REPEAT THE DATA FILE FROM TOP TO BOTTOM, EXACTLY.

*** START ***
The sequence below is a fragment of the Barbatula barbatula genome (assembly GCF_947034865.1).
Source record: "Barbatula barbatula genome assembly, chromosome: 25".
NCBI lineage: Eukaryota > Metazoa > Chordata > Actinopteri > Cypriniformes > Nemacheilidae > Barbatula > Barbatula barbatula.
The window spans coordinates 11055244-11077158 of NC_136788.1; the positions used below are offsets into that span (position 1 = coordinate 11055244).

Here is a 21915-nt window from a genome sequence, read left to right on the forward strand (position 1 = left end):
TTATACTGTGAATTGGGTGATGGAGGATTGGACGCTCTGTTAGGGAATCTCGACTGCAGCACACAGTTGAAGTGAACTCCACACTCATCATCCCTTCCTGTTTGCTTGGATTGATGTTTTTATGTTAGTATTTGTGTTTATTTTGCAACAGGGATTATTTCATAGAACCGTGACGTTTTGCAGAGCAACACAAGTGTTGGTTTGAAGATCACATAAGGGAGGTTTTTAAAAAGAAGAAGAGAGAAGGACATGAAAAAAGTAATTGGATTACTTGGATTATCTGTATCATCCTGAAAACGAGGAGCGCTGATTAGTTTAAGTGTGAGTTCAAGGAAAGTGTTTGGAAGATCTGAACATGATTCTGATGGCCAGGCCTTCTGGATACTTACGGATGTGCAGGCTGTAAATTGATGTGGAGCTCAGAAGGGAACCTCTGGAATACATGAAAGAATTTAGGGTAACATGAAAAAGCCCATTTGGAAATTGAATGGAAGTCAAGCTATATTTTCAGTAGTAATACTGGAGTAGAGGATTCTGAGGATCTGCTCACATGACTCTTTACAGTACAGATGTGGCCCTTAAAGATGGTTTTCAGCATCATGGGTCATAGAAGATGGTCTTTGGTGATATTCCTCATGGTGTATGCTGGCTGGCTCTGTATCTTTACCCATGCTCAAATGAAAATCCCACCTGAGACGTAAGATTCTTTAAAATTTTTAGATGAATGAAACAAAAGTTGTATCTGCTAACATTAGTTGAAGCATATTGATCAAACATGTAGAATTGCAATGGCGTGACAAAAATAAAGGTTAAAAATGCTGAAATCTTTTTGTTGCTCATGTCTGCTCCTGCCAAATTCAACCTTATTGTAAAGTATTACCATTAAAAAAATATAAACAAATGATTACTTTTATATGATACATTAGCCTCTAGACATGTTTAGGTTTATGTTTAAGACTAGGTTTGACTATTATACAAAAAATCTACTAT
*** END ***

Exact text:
The sequence below is a fragment of the Barbatula barbatula genome (assembly GCF_947034865.1).
Source record: "Barbatula barbatula genome assembly, chromosome: 25".
NCBI lineage: Eukaryota > Metazoa > Chordata > Actinopteri > Cypriniformes > Nemacheilidae > Barbatula > Barbatula barbatula.
The window spans coordinates 11055244-11077158 of NC_136788.1; the positions used below are offsets into that span (position 1 = coordinate 11055244).

Here is a 21915-nt window from a genome sequence, read left to right on the forward strand (position 1 = left end):
TTATACTGTGAATTGGGTGATGGAGGATTGGACGCTCTGTTAGGGAATCTCGACTGCAGCACACAGTTGAAGTGAACTCCACACTCATCATCCCTTCCTGTTTGCTTGGATTGATGTTTTTATGTTAGTATTTGTGTTTATTTTGCAACAGGGATTATTTCATAGAACCGTGACGTTTTGCAGAGCAACACAAGTGTTGGTTTGAAGATCACATAAGGGAGGTTTTTAAAAAGAAGAAGAGAGAAGGACATGAAAAAAGTAATTGGATTACTTGGATTATCTGTATCATCCTGAAAACGAGGAGCGCTGATTAGTTTAAGTGTGAGTTCAAGGAAAGTGTTTGGAAGATCTGAACATGATTCTGATGGCCAGGCCTTCTGGATACTTACGGATGTGCAGGCTGTAAATTGATGTGGAGCTCAGAAGGGAACCTCTGGAATACATGAAAGAATTTAGGGTAACATGAAAAAGCCCATTTGGAAATTGAATGGAAGTCAAGCTATATTTTCAGTAGTAATACTGGAGTAGAGGATTCTGAGGATCTGCTCACATGACTCTTTACAGTACAGATGTGGCCCTTAAAGATGGTTTTCAGCATCATGGGTCATAGAAGATGGTCTTTGGTGATATTCCTCATGGTGTATGCTGGCTGGCTCTGTATCTTTACCCATGCTCAAATGAAAATCCCACCTGAGACGTAAGATTCTTTAAAATTTTTAGATGAATGAAACAAAAGTTGTATCTGCTAACATTAGTTGAAGCATATTGATCAAACATGTAGAATTGCAATGGCGTGACAAAAATAAAGGTTAAAAATGCTGAAATCTTTTTGTTGCTCATGTCTGCTCCTGCCAAATTCAACCTTATTGTAAAGTATTACCATTAAAAAAATATAAACAAATGATTACTTTTATATGATACATTAGCCTCTAGACATGTTTAGGTTTATGTTTAAGACTAGGTTTGACTATTATACAAAAAATCTACTAT